Gregg Shapiro

Windy City Times and Bay Area Reporter

Brady Earnhart can intimate with heartrending subtlety the psychological tensions that attend friendship and love, ‘the questions I was not supposed to ask.’ The best songs of Manalapan only pass through your ears to break open at your core where they stir up a strange response at once painful and deeply tender.

Forrest Gander

Poet, Brown University Professor of Literature

Brady Earnhart, After You. With his feet firmly planted in traditional folk, songwriter Brady Earnhart has fashioned a distinctive and poetic writing style. His understated guitar and breathy voice are warm and inviting, drawing the listener into the open-hearted smile of his words. It’s a wry smile, expressing a keen-edged, slightly oddball perspective that somehow remains welcoming. Sparse, tastefully played and arranged cello, upright bass, mandolin, accordion, fiddle, banjo, lead guitar, keyboards, and percussion highlight the beauty of the songs. There is a touch of John Martyn in Earnhart’s relaxed style, which only aids in making his work accessible. A truly outstanding debut album.

Elizabeth Papapetrou

Acoustic Guitar Magazine

Earnhart’s songs may well be the most subtly poetic, skillfully crafted and all-inclusively human stuff I’ve heard in years . . . Manalapan is a fully realized, mature album . . . Each song is like a scene from a play . . . Incredible stuff. The CD release show brought this internal landscape alive, and, yes, you could’ve heard the proverbial pin drop during the performance of every song.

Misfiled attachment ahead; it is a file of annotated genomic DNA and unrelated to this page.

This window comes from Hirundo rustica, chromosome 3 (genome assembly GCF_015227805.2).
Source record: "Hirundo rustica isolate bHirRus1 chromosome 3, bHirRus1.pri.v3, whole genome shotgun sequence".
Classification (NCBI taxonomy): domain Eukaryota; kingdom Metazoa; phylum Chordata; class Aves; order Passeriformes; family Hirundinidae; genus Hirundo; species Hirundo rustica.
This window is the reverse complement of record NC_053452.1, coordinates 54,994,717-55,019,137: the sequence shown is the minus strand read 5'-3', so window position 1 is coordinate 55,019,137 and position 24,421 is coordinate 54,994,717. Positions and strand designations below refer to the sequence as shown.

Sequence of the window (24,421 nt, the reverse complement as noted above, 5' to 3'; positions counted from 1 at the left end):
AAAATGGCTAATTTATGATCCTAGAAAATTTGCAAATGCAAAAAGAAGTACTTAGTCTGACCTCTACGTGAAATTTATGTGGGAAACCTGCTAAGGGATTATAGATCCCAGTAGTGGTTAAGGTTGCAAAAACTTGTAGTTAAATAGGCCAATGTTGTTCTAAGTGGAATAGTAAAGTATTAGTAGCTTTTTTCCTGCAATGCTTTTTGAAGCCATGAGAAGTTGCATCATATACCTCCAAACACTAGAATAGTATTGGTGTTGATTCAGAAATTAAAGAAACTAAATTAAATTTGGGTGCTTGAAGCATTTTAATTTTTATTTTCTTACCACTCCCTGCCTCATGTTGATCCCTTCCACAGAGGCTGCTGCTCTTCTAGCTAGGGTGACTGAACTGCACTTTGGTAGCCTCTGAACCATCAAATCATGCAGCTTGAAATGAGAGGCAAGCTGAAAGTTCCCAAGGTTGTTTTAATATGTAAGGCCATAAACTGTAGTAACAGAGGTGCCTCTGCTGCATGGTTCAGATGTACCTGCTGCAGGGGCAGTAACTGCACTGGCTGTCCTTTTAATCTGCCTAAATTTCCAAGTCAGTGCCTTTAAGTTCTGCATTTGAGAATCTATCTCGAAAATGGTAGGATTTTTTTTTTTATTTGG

Keith Morris

C-ville Weekly

Brady Earnhart is a gifted dude whose tunes can be found on Nickeltown’s Presto Change-o and on his own CD After You. It’s definitely a sign of accomplishment when your peers are rushing into the studio to record your work. Earnhart’s stuff is worthy. He’s a clever lyricist who turns used-up phrases into fresh poetry and delivers them with a sweet and mellow voice . . . Brady makes sentiments that might seem trivial elsewhere respectable. And there’s always some clever twist. One tune humorously ponders the possibility that a long-term affair would have been better had it remained just an honest one-night stand. Another, “King of my Living Room,” propounds the virtues of successlessness, the protagonist proclaiming “No big ol’ lights on Saturday night / Have made me a bit of who I am” . . . Have a close listen to After You and see if you can tell me why this guy should have a day job.

Cripsy Duck

C-ville Weekly

When I first heard Brady Earnhart’s CD After You, I couldn’t take it out of my CD player. The songs are personal. The songs are compelling. They take you to a place where emotion meets love and compassion. They speak of things common in the human experience. And there’s poetry in them. Brady is one of the best songwriters I’ve heard in years! When I hear him play a song, it makes me want to go and thank him for having written it.

John Hill

Creator and Former Host, WNRN's Acoustic Sunrise